How The Eagles Overthrew Led Zeppelin Off The Charts In 1979
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The Battle of Final Studio Albums
Led Zeppelin released their last studio album “In Through The Out Door” on August 15, 1979 and it was a massive commercial success. It earned 6x platinum status in the US and while it wasn’t their best work, it still featured the classic hits “Fool in the Rain” and “Carouselambra”. The band is no longer in top form but they were far from being creatively spent. After a decade of playing together, they proved they were still a tight musical unit.
It offers variety and is quite moody. Not everyone likes it though but we believe it’s an underrated gem. It was a hit on both sides of the Atlantic, landing at the top spot of the UK Albums Chart and US Billboard 200 – they stayed at #1 on the latter for seven weeks but their streak ended when The Eagles dropped their sixth studio album “The Long Run”.
It would also be The Eagles’ final LP as they disbanded in 1980 just like Led Zeppelin. The Eagles’ follow-up would be 2007’s “Long Road Out of Eden”. “The Long Run” features bassist Timothy B. Schmit who was the replacement for founding member Randy Meisner.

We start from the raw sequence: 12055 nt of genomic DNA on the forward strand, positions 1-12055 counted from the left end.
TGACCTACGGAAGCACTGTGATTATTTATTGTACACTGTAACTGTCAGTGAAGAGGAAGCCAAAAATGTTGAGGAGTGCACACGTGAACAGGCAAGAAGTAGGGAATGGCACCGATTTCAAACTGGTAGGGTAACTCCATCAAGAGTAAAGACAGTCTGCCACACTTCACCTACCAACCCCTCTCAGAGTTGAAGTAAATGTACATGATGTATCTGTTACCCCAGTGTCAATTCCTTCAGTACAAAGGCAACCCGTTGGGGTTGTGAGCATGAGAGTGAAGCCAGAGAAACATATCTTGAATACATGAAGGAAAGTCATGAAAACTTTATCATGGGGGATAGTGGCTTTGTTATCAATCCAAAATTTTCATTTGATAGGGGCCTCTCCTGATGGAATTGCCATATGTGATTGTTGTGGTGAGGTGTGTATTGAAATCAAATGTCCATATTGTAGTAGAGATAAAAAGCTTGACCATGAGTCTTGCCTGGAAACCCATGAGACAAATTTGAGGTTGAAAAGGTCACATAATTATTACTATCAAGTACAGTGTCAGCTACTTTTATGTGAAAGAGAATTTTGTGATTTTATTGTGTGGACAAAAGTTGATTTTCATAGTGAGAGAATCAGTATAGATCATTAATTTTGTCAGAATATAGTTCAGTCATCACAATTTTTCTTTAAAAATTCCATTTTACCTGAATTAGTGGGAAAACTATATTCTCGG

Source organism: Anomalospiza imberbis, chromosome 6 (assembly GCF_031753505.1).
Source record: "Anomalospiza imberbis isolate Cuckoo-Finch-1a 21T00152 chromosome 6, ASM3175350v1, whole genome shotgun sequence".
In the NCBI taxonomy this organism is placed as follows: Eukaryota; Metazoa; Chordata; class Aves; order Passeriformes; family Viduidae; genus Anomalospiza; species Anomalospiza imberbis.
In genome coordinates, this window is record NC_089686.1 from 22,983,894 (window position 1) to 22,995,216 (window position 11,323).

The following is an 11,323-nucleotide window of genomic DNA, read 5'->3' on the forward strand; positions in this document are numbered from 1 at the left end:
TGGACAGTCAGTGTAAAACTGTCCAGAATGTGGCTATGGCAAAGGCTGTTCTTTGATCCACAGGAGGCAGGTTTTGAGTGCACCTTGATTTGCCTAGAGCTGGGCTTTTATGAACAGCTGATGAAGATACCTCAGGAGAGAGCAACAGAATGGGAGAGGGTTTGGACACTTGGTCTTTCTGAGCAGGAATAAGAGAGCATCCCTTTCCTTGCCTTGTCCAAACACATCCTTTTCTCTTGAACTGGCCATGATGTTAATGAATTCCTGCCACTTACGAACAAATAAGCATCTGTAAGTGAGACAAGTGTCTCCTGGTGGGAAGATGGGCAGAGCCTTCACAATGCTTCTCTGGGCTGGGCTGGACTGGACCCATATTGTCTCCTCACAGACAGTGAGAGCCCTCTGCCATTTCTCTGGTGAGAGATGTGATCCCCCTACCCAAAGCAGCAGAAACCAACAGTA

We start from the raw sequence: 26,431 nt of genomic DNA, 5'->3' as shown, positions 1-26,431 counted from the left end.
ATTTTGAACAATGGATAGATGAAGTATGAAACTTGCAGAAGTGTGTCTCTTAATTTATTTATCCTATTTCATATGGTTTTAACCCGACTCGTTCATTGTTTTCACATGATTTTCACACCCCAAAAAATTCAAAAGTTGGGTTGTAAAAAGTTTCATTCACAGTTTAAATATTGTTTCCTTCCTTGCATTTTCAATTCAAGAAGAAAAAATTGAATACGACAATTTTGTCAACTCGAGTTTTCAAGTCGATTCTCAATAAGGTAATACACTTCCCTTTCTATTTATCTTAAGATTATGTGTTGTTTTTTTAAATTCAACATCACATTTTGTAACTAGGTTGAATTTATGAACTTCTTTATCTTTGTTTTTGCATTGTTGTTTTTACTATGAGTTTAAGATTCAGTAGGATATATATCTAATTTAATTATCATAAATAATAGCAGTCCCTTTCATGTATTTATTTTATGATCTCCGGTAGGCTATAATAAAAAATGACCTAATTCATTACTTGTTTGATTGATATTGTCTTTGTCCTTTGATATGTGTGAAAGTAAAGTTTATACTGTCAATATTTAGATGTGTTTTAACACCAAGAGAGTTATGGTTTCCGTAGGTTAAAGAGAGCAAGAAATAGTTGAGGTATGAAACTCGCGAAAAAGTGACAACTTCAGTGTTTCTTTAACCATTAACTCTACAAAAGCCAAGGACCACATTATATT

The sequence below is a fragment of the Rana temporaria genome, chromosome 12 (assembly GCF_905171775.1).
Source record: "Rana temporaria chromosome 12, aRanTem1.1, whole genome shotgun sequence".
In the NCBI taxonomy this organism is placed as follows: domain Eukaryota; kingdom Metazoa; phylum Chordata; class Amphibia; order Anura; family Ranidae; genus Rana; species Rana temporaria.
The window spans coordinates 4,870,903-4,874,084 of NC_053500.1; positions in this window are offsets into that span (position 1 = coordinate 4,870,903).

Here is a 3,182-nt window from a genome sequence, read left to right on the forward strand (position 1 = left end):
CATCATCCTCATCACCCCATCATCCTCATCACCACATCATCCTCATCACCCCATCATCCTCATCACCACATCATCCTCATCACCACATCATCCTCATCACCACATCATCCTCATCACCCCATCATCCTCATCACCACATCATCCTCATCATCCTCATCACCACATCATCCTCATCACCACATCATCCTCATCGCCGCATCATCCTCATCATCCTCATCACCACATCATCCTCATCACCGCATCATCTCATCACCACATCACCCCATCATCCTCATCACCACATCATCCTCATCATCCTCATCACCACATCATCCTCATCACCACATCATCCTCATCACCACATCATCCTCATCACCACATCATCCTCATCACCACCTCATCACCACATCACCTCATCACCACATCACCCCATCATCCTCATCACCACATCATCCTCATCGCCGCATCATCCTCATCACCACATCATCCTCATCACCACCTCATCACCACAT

The LP spawned three singles which became instant classics – “Heartache Tonight”, “The Long Run”, and “I Can’t Tell You Why”. It’s a brilliant record but it had the misfortune of following the magnum opus “Hotel California” and so it’s understandable that it was held to a higher standard. Nevertheless, it’s darker compared to its predecessors and showed the band’s growth and maturity as musicians.
It sounds like a departure from their earlier sound and it’s near-perfect. There’s no filler, no weak moments, and no throwaways. If they hadn’t released “Hotel California”, “The Long Run” would undoubtedly be considered as their greatest studio effort. It’s certified 7x platinum by the RIAA and stayed at #1 on the US Billboard 200 for nine weeks.